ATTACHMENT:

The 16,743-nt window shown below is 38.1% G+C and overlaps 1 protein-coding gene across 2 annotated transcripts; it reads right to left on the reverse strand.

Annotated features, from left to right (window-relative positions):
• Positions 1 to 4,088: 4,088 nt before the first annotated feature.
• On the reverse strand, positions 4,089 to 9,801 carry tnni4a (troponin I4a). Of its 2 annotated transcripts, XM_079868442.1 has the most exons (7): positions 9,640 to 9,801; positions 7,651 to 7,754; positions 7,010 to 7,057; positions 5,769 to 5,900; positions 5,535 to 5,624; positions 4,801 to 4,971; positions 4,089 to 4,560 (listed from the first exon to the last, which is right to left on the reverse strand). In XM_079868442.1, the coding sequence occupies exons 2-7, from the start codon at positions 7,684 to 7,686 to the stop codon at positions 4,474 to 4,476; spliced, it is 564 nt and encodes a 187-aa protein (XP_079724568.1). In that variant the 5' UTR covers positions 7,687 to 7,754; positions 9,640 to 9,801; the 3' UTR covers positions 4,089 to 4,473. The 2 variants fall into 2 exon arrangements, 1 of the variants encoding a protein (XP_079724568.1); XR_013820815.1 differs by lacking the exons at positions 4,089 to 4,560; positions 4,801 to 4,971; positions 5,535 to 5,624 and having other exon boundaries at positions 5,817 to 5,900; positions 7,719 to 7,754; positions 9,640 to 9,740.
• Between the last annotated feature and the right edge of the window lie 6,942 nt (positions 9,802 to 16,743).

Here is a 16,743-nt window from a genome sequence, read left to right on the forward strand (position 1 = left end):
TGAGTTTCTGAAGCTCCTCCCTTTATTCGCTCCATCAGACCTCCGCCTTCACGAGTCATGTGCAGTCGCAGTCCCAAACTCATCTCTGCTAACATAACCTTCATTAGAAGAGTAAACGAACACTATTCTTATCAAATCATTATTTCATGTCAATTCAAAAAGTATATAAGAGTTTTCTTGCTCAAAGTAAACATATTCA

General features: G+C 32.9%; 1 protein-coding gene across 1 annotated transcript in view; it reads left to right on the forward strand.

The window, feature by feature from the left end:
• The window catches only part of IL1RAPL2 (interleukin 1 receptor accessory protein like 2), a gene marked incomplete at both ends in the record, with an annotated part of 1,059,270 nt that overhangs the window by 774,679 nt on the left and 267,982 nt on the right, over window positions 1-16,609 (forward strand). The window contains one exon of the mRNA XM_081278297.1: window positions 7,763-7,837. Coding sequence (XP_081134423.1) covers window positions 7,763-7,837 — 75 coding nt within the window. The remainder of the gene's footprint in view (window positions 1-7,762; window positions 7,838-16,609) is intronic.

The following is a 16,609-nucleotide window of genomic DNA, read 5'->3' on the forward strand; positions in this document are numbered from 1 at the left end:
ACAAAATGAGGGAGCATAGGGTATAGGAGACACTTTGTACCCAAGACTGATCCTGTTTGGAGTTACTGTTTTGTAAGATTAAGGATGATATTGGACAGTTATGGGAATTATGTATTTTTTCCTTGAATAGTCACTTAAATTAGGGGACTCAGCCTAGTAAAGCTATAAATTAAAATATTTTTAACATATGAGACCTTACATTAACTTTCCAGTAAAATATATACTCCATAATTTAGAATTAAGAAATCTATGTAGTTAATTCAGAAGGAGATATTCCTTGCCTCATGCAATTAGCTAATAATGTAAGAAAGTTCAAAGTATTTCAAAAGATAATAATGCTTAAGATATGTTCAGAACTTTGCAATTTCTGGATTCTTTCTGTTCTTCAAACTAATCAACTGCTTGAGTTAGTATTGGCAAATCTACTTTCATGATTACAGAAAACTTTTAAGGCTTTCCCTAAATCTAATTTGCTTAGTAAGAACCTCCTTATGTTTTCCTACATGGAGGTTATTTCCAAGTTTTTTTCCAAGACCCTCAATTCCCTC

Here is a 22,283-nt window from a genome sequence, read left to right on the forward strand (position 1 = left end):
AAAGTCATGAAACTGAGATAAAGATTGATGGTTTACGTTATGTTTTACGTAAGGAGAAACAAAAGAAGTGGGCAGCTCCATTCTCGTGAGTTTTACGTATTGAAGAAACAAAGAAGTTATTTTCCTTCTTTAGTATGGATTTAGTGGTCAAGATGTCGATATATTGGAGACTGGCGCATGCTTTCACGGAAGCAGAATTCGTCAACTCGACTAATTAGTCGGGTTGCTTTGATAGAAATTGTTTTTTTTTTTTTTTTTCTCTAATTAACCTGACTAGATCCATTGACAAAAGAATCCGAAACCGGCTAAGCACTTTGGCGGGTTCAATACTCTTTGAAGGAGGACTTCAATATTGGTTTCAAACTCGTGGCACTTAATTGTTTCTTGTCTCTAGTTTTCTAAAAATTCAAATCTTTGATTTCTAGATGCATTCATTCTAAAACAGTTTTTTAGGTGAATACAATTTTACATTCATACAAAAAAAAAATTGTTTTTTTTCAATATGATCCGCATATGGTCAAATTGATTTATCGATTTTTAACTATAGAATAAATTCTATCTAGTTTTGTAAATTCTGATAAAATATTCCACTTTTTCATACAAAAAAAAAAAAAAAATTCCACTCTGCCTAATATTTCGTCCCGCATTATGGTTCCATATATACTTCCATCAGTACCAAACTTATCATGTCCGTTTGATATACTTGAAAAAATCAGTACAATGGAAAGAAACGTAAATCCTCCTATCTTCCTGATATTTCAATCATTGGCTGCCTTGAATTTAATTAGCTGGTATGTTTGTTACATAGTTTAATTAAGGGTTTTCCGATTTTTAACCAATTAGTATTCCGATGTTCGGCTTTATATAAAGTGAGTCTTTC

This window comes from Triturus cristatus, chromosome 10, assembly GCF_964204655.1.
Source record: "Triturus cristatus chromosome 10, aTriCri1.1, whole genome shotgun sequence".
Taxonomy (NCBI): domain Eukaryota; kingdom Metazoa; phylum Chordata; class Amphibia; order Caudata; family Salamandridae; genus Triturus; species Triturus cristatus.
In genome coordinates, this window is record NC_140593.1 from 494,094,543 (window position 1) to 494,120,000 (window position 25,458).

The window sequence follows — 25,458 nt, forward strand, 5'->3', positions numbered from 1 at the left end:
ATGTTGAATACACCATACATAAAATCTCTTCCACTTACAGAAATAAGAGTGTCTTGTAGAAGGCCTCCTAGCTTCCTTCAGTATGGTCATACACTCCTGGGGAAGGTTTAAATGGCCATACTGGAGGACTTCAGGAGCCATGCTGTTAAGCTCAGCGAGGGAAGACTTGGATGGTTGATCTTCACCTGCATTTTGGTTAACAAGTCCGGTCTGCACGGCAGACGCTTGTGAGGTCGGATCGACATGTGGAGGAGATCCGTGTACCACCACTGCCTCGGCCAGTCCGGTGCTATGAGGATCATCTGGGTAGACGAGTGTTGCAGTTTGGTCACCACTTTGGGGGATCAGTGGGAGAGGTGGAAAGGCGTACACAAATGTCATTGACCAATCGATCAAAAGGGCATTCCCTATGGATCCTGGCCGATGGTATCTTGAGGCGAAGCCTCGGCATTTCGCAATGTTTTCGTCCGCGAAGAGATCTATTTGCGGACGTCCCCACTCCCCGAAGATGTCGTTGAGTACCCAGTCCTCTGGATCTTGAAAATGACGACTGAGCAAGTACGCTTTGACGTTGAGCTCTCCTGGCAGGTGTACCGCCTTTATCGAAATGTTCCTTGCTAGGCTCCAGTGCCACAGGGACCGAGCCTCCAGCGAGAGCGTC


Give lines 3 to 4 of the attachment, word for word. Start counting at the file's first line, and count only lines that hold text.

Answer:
• Positions 1 to 4,088: 4,088 nt before the first annotated feature.
• On the reverse strand, positions 4,089 to 9,801 carry tnni4a (troponin I4a). Of its 2 annotated transcripts, XM_079868442.1 has the most exons (7): positions 9,640 to 9,801; positions 7,651 to 7,754; positions 7,010 to 7,057; positions 5,769 to 5,900; positions 5,535 to 5,624; positions 4,801 to 4,971; positions 4,089 to 4,560 (listed from the first exon to the last, which is right to left on the reverse strand). In XM_079868442.1, the coding sequence occupies exons 2-7, from the start codon at positions 7,684 to 7,686 to the stop codon at positions 4,474 to 4,476; spliced, it is 564 nt and encodes a 187-aa protein (XP_079724568.1). In that variant the 5' UTR covers positions 7,687 to 7,754; positions 9,640 to 9,801; the 3' UTR covers positions 4,089 to 4,473. The 2 variants fall into 2 exon arrangements, 1 of the variants encoding a protein (XP_079724568.1); XR_013820815.1 differs by lacking the exons at positions 4,089 to 4,560; positions 4,801 to 4,971; positions 5,535 to 5,624 and having other exon boundaries at positions 5,817 to 5,900; positions 7,719 to 7,754; positions 9,640 to 9,740.